On New Year's Eve, three intensive care units in London were reportedly full and seriously ill patients were waiting to be transferred to other facilities. North Middlesex University Hospital, Barnet Hospital and Whittington Hospital in the north and northwest of the capital described various issues in an email to Sky News, including patients receiving oxygen in A&E.

Dr. Alison Pittard, the dean of the intensive care faculty, said the NHS is trying to continue its other services and treat patients while it deals with the second wave of coronavirus.

She told the BBC's Andrew Marr Show, "One of the things I want to share with the public is that if you have any concerns about whether it is Covid or not, you need to seek advice and help." She said there were "logistical issues" with the Nightingale temporary hospitals, some of which were used to support diagnostic services.

Yesterday, NHS chiefs denied reports that cancer surgeries had to be delayed to ensure there were enough beds in London.

"Don't let that be you" Covid patient, 49, recounts how she saw her mother, 76, die in hospital while they both battled viruses in intensive care after the disease "devastated" her family

  • Anabel Sharma, 49, was taken to hospital with Covid along with mother Maria, 76
  • Pair snapped a photo together in hospital beds while they were receiving breathing assistance
  • Maria died 24 hours after being admitted to the Leicester Royal Infirmary
  • Anabel, a mother of three, has now warned others of the dangers of Covid-19

By James Robinson for MailOnline

Eine Frau, die Seite an Seite mit ihrer Mutter auf der Intensivstation lag, als sie an Covid starb, hat andere gewarnt: "Lass das nicht du sein."

Anabel Sharma (49) und ihre Mutter Maria Rico (76) lagen nebeneinander im Krankenhaus, als sie beide gegen Covid-19 kämpften, nachdem das Virus ihre Familie „verwüstet“ hatte.

Das Paar wurde ein letztes Mal abgebildet, als sie Hände hielten, während beide Unterstützung für ihre Atmung erhielten. Weniger als 24 Stunden später war Maria gestorben.

In einer scharfen Warnung vor den Gefahren des Virus hat die dreifache Mutter Anabel aus Leicestershire andere aufgefordert, Familienmitglieder zu verlieren, wenn sie sich nicht an die Regeln halten.

Im Gespräch mit dem Spiegel: „Ich hätte nie gedacht, dass Covid uns schlagen würde – aber es tat es. Die Geschwindigkeit, die Covid durch unsere Familie zerstörte, war erschreckend.

Die 49-jährige Anabel und ihre Familie erkrankten Ende letzten Jahres alle an Covid

"Wenn jemand darüber nachdenkt, die Regeln zu brechen, würde ich ihn dringend bitten, sich in meine Lage zu versetzen und darüber nachzudenken, wie es sein könnte, Ihre Mutter sterben zu sehen oder zu erfahren, dass Sie möglicherweise nicht leben."

Die 49-jährige Anabel und ihre Familie erkrankten Ende letzten Jahres alle an Covid.

Ihr 12-jähriger Sohn, Isaac, hatte nach der Rückkehr zur Schule im September laut Mirror erstmals Covid unter Vertrag genommen.

Anabel, ihr Ehemann Bharat (47) und ihre anderen Söhne Jacob (22) und Noah (10) erkrankten später an dem Virus.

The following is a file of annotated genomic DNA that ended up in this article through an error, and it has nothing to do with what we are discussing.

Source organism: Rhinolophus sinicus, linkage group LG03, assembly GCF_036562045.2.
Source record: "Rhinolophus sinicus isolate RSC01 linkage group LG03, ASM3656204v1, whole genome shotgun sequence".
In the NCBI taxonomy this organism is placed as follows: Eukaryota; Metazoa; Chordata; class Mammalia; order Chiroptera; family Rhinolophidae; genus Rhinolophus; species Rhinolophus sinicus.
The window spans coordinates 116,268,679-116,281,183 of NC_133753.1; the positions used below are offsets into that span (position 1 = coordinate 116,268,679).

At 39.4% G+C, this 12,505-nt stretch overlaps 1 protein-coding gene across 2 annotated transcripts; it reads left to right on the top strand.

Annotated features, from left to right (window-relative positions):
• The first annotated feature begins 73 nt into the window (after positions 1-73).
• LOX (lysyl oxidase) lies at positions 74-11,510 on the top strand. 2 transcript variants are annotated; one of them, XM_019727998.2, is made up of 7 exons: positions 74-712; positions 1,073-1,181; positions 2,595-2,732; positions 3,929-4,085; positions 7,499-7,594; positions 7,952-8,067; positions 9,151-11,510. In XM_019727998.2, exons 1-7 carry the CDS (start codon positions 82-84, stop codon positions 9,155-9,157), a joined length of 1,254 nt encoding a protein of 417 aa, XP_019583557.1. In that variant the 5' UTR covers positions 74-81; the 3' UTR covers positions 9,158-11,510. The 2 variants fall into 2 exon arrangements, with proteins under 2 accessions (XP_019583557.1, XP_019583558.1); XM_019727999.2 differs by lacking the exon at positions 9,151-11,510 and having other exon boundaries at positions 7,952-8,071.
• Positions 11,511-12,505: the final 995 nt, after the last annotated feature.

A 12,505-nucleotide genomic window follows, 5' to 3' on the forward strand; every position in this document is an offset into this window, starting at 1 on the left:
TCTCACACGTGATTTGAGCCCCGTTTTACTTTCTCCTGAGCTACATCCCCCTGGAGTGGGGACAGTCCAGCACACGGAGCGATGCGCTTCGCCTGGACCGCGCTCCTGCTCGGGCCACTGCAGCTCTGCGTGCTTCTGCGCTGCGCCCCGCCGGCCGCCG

Ihre Mutter Maria war die letzte, die positiv auf Covid getestet wurde.

Die Mutter Anabel und Maria wurden Mitte Oktober in die königliche Krankenstation von Leicester gebracht und voneinander entfernt auf Sauerstoffbetten gelegt.

Nachdem Maria einen DNAR-Befehl (Do Not Attempt Resuscitation) unterschrieben hatte, wurde Maria in einem Bett neben Anabel gerollt.

Maria starb am 1. und 24. November, nachdem das Paar zusammen ein Foto gemacht hatte, das sie auf einem Atemgerät und Anabel in einer Sauerstoffmaske zeigte.

Anabel sagte, sie habe die Sauerstoffmaske abgenommen, um sich von ihrer Mutter zu verabschieden.

In einem emotionalen Beitrag auf der Facebook-Seite "Humans of Covid-19" sagte Anabel, die Tortur sei die "dunkelste Zeit meines Lebens" gewesen.

Sie sagte: „Als meine Mutter und ich zu A & E gebracht wurden, brauchten wir beide ITU, aber sie waren voll.

"Wir haben nur unsere Betten bekommen, weil an diesem Tag vier Patienten gestorben sind und Platz frei gemacht haben."

Sie beschrieb die Art der Behandlung, die sie für Covid – Kontinuierlicher positiver Atemwegsdruck (CPAP) – erhielt, als „schrecklich und unerbittlich“.

„Ich musste vier Wochen lang rund um die Uhr eine Plastikhaube tragen, die Sauerstoff in meine Lunge drückte.

"Es fühlte sich an, als würde man den Kopf aus einem Auto stecken, das mit 30 Meilen pro Stunde fährt. Es war laut, ich konnte nicht sehen, hören und sie fütterten mich durch eine Öffnung an der Seite der Motorhaube", fügte sie hinzu.

Anabel gab auch bekannt, dass sie aufgrund von Covid nicht an der Beerdigung ihrer Mutter teilnehmen konnte, und fügte hinzu: „Ich habe es per Live-Stream gesehen. Ich war allein, genauso wie meine Familie, wir konnten uns nicht trösten, es hat mein ohnehin schon zerbrechliches Herz gebrochen. & # 39;

In einer Warnung an andere über Covid sagte sie: „Was Sie über den NHS-Bettdruck lesen, ist wahr, es ist nicht wie die Grippe und die Menschen sterben oder wenn sie ein Überlebender wie ich sind, werden sie vielleicht nie wieder die gleichen sein. & # 39;

Zelte auf Spielplätzen, während der Betrieb beginnt, 3,4 Millionen Schüler zu testen